But you are totally worth it! He just can’t see it. And that should be a red flag that he’s not a good partner. Because a good partner would be paying attention and noticing when things are not working and also pointing them out. You both should. You both would be on the same emotional level, communicating your needs and wants with truthfulness and forthrightness.
Actions speak louder than words. We’ve all heard that saying but do we really listen to the actions or look for the truth behind someone’s words? I’ve met many men who believe in equality, especially in relationships. But after a short time getting to know them, I saw that their behaviors and actions matched better with patriarchy than with women being equal to men.
When I think of equality, I don’t see myself parenting a man and reminding him of the things he should know to do or of something he said he would do. Men will say they can’t stand a “nagging woman” but then expect their partner to keep him on his tasks. All adults are very capable of making themselves a to-do list and checking those things off the list. When this action is not done, and you’re asked to be the reminder of all of his duties, you are essentially carrying his load. You’re doing the thinking for yourself and for him. And guess who is to blame when you forget? You! Not him!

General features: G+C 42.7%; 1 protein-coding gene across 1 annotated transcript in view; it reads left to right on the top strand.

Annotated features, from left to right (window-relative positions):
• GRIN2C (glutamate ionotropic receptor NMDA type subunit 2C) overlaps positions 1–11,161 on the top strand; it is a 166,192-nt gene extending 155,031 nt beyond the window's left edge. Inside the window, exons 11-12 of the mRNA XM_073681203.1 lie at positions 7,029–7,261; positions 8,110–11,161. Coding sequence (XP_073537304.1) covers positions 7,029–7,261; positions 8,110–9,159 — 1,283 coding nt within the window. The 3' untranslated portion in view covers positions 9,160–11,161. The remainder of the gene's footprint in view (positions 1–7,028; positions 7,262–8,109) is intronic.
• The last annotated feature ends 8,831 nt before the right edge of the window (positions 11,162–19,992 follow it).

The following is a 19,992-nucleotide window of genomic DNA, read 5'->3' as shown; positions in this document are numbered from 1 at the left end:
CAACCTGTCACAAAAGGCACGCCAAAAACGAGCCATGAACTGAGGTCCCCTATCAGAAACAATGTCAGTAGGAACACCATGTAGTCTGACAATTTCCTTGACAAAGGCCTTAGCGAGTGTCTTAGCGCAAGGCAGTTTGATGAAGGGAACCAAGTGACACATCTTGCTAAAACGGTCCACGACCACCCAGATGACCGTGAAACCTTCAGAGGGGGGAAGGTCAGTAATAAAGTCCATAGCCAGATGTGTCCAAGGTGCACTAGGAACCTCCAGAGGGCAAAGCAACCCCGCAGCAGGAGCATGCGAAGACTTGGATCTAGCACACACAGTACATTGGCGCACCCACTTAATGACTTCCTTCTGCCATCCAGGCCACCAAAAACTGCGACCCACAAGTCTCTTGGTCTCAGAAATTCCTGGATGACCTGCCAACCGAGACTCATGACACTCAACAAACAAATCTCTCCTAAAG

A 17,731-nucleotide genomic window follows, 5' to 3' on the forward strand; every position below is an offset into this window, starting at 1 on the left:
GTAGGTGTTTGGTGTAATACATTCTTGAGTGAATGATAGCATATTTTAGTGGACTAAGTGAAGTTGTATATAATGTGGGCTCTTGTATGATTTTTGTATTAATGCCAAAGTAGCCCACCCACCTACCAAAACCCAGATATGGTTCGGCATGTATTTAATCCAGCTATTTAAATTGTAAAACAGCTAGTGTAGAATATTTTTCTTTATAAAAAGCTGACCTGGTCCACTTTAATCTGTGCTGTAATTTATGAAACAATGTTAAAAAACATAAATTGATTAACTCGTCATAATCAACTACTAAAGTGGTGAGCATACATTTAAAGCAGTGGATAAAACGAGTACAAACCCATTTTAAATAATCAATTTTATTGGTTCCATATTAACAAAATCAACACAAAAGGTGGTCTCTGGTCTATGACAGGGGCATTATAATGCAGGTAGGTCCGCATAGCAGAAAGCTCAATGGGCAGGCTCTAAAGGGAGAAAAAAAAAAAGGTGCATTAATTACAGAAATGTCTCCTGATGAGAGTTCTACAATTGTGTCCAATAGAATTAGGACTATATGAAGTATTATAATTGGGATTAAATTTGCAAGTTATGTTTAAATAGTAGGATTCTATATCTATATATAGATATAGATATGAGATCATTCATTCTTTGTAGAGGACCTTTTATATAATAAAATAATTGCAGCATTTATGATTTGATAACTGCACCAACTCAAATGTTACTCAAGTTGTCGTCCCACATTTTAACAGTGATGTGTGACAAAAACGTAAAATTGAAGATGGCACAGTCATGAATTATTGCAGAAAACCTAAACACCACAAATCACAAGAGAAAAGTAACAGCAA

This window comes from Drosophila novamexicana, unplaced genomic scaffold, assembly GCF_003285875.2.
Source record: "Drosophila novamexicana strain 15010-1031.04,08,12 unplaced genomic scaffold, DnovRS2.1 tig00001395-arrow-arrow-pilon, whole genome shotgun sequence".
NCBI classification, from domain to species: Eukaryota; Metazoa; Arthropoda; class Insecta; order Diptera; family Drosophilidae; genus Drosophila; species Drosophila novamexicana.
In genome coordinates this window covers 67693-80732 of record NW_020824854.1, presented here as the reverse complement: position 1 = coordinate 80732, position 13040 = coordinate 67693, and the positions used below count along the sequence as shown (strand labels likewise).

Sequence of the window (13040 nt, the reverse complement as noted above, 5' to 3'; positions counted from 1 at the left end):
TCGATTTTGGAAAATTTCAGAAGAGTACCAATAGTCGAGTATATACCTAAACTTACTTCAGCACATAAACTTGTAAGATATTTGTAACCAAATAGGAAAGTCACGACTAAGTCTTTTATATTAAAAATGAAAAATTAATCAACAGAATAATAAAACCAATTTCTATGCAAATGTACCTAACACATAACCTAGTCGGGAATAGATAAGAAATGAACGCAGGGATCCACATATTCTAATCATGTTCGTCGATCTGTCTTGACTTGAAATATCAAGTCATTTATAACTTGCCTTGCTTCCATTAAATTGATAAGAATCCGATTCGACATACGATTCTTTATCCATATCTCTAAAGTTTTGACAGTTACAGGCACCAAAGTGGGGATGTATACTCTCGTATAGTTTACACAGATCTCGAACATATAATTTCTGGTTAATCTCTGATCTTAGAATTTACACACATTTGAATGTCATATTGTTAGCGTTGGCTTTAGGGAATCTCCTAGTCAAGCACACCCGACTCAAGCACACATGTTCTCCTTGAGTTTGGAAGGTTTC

Even with a bachelor’s degree, men have treated me like an uneducated child. Like I don’t research what I am saying, what I believe, or how I live my life. I’ve been talked down to about my choices in politics (which I rarely talk about with anyone), the way that I eat (my healthy diet), and sometimes even laws. I’m starting to believe many men are intimidated by a well-educated, smart, strong independent woman. They just can’t imagine someone would know more than them on any topic. And when they meet someone who does, they have to cut them down and correct them to feel smarter and more powerful.
Effectively communicating with someone means calling someone out on their behavior. It is not always easy to do but it needs to be done. It shows the other person what you will and will not put up with in a relationship. Healthy communication involves both parties expressing, listening, and accepting the other person’s thoughts, ideas, and opinions. This creates a safe environment in which to freely and clearly be one’s true authentic self. And through being your true authentic self you will be free. And free to grow and bloom.